Language as a link, or wedge
For now, she and everyone around her speaks Gaelic - except for the occupiers of Ireland, these British who have come into her town to begin a survey of its place names. A British soldier catches Maire's eye and she snatches his heart, but they have no common language in which to express their feelings.
Irish playwright Brian Friel's Translations is about language, and its power to skew politics and cement cultures. The play, which premiered in the United States in 1981, opened Thursday in a solid revival with a sterling cast - a Manhattan Theatre Club coproduction with Princeton's McCarter Theatre, where it played three months ago.
Friel's peasants of Ballybeg may not know English, but they know English oppression. It's 1833, a dozen years before the potato famine will destroy Ireland's economy, plunge its people into despair, and spur successful rebellion against the British.
The play's theatrical triumph is a technical one: Friel has people speaking Gaelic and speaking English, often miscommunicating with one another. In fact, everyone on stage speaks English. Yet Friel's characters are so clearly drawn, we know at any moment who is supposed to be speaking which language, for real.
Translations' dramatic arc is not quite as neat. The play is by turns riveting and slow, a shift of timing underscored by the formidable director, Garry Hynes. She stages a wonderful second-act love scene, a mesh of linguistic frustration and smoldering passion, with pulse-quickening intensity; you're riveted on the British map specialist (Chandler Williams) and the sweet Maire (Susan Lynch) as they grope to understand each other. Yet at other times, especially near the end, the play lags, confusing measured timing with poignancy.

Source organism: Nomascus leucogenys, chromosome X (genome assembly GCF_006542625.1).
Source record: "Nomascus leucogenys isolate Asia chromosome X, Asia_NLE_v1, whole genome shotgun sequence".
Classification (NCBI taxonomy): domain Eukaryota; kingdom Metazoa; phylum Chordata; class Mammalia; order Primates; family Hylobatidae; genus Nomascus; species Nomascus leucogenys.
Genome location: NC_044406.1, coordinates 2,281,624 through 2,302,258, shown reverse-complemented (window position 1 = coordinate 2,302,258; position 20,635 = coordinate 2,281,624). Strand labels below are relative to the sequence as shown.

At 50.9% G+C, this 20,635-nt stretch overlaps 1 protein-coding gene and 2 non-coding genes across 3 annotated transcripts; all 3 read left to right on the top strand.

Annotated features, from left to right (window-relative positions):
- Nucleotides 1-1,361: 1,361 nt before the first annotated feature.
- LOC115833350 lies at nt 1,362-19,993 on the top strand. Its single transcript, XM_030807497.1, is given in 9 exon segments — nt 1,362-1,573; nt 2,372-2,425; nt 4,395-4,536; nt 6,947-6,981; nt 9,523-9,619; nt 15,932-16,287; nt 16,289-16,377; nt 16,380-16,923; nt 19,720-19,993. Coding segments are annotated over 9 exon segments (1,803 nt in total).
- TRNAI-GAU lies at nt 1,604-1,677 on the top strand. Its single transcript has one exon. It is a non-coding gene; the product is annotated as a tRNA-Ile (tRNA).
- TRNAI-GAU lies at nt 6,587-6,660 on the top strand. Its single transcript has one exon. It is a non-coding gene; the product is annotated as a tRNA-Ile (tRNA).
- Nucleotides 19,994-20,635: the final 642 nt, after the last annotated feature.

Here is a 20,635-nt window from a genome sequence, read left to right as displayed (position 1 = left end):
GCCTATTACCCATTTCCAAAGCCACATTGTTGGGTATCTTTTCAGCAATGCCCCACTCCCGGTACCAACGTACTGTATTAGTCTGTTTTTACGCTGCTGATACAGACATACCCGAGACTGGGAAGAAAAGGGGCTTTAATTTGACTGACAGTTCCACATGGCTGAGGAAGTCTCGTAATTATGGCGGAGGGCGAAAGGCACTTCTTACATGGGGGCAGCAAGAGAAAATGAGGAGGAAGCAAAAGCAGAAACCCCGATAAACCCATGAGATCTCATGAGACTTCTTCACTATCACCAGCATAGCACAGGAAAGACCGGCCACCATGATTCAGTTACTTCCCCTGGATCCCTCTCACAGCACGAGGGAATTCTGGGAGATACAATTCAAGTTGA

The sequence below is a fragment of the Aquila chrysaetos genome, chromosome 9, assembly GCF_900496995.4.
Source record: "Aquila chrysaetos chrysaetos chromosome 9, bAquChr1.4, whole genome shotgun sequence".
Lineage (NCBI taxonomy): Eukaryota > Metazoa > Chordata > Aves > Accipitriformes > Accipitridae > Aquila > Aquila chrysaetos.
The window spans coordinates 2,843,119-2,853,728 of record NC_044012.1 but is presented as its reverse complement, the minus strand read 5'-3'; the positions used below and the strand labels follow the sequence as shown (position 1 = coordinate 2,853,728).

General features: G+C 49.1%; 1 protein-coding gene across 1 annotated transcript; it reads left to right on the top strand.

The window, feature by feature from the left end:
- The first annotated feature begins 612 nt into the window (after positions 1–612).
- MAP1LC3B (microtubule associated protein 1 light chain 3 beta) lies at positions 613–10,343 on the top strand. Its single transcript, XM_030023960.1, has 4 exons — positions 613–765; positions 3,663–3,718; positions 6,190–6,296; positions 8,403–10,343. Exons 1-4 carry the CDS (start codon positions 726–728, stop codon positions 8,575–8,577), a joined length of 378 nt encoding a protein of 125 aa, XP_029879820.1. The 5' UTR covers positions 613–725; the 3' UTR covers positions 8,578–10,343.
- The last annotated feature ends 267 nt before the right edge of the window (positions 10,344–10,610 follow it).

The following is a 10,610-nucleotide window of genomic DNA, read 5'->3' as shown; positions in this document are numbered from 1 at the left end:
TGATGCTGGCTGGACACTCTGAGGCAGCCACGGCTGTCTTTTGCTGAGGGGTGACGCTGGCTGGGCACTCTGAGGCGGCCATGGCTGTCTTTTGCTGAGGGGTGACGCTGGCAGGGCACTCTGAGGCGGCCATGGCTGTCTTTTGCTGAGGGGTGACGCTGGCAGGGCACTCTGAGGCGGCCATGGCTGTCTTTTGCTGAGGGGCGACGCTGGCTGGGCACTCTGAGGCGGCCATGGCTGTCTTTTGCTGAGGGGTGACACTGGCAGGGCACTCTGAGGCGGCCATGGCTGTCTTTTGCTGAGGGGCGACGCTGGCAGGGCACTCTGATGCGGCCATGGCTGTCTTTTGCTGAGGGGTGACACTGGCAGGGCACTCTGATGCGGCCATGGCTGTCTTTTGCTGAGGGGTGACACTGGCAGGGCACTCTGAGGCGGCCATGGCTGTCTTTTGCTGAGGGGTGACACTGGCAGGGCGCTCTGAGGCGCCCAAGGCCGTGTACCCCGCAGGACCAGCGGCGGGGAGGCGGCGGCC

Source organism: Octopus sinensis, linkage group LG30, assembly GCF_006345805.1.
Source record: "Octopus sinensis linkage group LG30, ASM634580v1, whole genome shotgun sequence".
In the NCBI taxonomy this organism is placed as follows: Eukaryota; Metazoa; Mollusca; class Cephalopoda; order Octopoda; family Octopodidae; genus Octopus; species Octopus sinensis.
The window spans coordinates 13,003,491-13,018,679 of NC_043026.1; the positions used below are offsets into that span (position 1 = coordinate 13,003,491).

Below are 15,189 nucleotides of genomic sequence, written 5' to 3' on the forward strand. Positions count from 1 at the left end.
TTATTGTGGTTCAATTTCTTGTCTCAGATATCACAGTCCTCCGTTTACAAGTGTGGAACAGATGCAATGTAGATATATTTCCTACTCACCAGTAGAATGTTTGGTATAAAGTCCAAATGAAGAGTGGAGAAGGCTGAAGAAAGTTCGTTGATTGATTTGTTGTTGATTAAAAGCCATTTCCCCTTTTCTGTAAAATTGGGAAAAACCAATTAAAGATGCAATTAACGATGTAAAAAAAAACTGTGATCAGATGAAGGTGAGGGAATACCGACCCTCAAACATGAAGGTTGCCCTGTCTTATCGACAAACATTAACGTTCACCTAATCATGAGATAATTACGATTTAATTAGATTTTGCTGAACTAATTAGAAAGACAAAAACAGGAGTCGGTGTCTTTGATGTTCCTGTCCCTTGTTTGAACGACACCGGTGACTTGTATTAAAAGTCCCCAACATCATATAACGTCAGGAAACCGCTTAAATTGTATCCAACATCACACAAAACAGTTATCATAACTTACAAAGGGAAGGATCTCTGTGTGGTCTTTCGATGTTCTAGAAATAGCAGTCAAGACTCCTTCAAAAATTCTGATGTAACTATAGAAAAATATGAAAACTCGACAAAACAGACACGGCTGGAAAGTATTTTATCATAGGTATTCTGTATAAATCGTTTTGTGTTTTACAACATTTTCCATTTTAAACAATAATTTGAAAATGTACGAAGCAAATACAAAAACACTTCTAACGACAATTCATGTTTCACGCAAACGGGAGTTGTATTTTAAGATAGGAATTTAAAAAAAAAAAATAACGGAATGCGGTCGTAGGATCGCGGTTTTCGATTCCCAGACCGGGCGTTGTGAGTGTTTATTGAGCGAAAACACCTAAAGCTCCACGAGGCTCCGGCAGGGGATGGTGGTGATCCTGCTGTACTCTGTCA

Overall, though, this Translations gleams with fine moments Hynes and the cast bring vividly to life. In one, a young woman named Sarah (Morgan Hallett), all but mute because of some unexplained trauma, tries mightily to say her name; a scene later, a condescending British captain (Graeme Malcolm) - who also struggles to be understood - speaks English to a class of students who can't fathom a thing he says.
The play is set in a hedge school, a clandestine school set up to teach the basics of literacy in Gaelic. The commanding actor Niall Buggy plays the schoolmaster, and David Costabile and Alan Cox turn in thoughtful portrayals of his sons - one a slave to the old man, the other a slave to the British. Dermot Crowley gives a masterly take on the world's oldest student. Michael Fitzgerald and Geraldine Hughes shine in smaller roles.
Listening to these actors, the linguistic legacy of the era they evoke becomes obvious: Ireland lost its Gaelic, but took on a particularly beautiful English, a language its people enhance in speech and in usage to this day.
Written by Brian Friel, directed by Garry Hynes, scenery and costumes by Francis O'Connor, lighting by Davy Cunningham, sound by John Leonard. Produced by Manhattan Theatre Club and McCarter Theatre Center.
The cast: Niall Buggy (Hugh), David Costabile (Manus), Alan Cox (Owen), Dermot Crowley (Jimmy Jack), Susan Lynch (Maire), Chandler Williams (Lt. Yolland), Graeme Malcolm (Capt. Lancey), Morgan Hallett (Sarah), Michael Fitzgerald (Doalty), Geraldine Hughes (Bridget).
Playing at: The Biltmore Theatre, 261 W. 47th St., New York. Tickets: $26.25-$86.25. Information: 1-800-432-7250 or www.manhattantheatreclub.com.
Contact staff writer Howard Shapiro at 215-854-5727 or firstname.lastname@example.org. .